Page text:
On Monday, the New Jersey Devils put 12 shots on Chicago goalie Antti Raanta in a 5-2 loss at the United Center, the second-lowest shot total in the NHL this season.
Think that’s dubious? Well, it gets dubiouser (new word, roll with it.)
With just 12 SOG, the Devils were flirting with breaking their own record — on Dec. 6, New Jersey posted a season-low 11 shots on goal in a 3-1 home loss to Detroit.
While the Devils insist this is not how they draw it up — “not our identity,” forward Michael Ryder told NJ.com — statistics suggest otherwise.
Heading into the holiday break, New Jersey sits last in the NHL in shots for per game (25.4) but first in shots allowed per game (24.8), suggesting their games might be played entirely in the neutral zone.
Here are some highlights from New Jersey’s “we don’t get a lot of shots, but we don’t give up a lot either” campaign:
— Oct. 19: Beat the Rangers 4-0 with 19 shots on goal. New York had 22.
— Oct. 29: Beat Tampa 2-1 with 22 shots on goal. Lightning had 17.
— Nov. 2: Lost to Philly 1-0 after putting 14 shots on net. Flyers had 21.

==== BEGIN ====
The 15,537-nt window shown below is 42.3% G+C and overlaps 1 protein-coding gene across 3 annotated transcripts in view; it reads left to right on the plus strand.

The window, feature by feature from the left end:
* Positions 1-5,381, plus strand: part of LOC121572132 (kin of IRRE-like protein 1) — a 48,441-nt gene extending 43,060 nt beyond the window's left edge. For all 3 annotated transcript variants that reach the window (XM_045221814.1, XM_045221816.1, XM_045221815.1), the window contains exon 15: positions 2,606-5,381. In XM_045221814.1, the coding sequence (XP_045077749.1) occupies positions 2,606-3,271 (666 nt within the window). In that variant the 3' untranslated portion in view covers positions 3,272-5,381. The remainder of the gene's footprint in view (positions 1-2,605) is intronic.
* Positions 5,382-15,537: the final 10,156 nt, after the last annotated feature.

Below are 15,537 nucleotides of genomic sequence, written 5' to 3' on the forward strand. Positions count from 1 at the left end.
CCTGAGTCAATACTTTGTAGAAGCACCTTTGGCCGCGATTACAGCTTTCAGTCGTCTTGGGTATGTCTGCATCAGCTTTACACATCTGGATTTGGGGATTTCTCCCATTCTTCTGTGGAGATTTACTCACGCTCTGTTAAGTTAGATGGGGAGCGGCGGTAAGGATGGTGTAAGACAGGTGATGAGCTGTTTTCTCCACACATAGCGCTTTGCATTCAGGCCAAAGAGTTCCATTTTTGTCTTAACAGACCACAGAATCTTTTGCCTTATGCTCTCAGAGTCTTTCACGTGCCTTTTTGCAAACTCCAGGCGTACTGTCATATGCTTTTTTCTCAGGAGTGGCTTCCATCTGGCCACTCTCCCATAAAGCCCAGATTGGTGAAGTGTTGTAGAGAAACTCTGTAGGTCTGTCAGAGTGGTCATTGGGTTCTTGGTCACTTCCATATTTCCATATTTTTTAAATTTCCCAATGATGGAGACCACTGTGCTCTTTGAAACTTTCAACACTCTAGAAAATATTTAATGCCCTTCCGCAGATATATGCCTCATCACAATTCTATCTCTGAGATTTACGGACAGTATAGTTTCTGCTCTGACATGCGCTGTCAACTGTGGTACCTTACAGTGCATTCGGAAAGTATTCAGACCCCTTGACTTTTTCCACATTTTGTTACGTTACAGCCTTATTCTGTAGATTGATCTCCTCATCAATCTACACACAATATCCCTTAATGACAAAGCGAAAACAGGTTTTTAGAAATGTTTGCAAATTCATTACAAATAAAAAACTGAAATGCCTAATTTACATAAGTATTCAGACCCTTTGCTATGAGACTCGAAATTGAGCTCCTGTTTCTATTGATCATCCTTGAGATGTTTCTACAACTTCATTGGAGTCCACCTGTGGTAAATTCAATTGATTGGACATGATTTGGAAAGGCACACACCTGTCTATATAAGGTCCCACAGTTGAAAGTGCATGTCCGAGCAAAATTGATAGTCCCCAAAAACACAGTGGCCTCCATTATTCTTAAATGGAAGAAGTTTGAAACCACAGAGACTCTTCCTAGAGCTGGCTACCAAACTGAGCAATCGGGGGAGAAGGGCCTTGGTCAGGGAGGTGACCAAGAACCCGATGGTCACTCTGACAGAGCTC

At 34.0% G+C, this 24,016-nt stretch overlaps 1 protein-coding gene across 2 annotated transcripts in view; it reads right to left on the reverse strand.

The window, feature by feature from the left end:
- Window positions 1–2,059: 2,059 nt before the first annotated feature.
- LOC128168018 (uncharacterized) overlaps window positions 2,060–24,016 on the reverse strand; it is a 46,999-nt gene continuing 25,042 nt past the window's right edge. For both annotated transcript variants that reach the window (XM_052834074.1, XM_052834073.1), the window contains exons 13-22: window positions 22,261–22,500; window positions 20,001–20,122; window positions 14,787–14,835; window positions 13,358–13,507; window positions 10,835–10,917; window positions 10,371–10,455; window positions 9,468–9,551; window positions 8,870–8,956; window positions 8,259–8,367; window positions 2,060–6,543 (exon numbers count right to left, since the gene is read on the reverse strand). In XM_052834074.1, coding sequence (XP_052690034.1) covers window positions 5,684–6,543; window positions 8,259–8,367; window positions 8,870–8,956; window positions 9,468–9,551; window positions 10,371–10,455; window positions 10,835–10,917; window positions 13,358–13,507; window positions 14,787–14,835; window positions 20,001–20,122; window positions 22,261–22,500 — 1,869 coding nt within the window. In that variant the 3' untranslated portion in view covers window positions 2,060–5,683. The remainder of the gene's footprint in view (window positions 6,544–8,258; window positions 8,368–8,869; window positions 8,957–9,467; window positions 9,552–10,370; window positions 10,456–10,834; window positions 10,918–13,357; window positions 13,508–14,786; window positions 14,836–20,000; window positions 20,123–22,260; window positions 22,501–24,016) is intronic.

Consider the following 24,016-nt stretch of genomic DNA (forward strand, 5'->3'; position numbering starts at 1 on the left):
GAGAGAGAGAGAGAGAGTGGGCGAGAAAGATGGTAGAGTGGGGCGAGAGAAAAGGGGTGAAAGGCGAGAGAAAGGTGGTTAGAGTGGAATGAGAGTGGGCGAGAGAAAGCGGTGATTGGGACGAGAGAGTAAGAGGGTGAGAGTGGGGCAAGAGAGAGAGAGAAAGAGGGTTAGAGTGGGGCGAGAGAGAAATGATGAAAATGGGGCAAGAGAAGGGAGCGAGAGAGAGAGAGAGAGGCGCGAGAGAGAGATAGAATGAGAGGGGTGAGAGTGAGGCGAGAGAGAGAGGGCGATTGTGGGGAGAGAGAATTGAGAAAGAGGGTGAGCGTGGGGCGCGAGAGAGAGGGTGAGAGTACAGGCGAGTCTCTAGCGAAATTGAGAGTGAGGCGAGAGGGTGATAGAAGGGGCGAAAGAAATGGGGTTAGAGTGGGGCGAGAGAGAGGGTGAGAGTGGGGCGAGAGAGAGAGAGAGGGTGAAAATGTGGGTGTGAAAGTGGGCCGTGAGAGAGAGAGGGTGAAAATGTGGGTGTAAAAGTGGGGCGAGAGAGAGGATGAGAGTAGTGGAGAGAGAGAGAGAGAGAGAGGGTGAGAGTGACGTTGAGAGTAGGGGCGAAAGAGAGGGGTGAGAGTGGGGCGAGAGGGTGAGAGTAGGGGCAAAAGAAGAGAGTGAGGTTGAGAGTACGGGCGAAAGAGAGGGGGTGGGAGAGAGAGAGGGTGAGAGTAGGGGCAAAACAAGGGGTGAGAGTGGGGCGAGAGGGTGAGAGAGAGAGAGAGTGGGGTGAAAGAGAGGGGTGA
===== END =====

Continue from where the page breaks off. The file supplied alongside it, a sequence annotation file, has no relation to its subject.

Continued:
— Nov. 10: Beat the Preds 5-0 despite putting just 23 shots on goal. Nashville countered with 15.
— Nov. 21: Beat Los Angeles (in overtime!) 2-1 with 15 shots on goal.
— Nov. 30: Beat Buffalo (in OT again!) 1-0 with 24 shots on goal. Sabres had 15.
What’s curious is how the Devils react to this. Following the aforementioned 11-shot performance against Detroit, head coach Peter DeBoer said he was OK with the way his team played.
“I don’t look at the shot clock and say we didn’t have any offense. We created enough chances to score three goals tonight,” he said. ”We didn’t cash in on some of our chances and with our group we have to be opportunistic.”
But following the Chicago loss, Ryder said the lack of pucks on goal was a problem.
“In order for us to win games and to be in them for the whole 60 minutes,” he explained, “we need more than 12 shots.”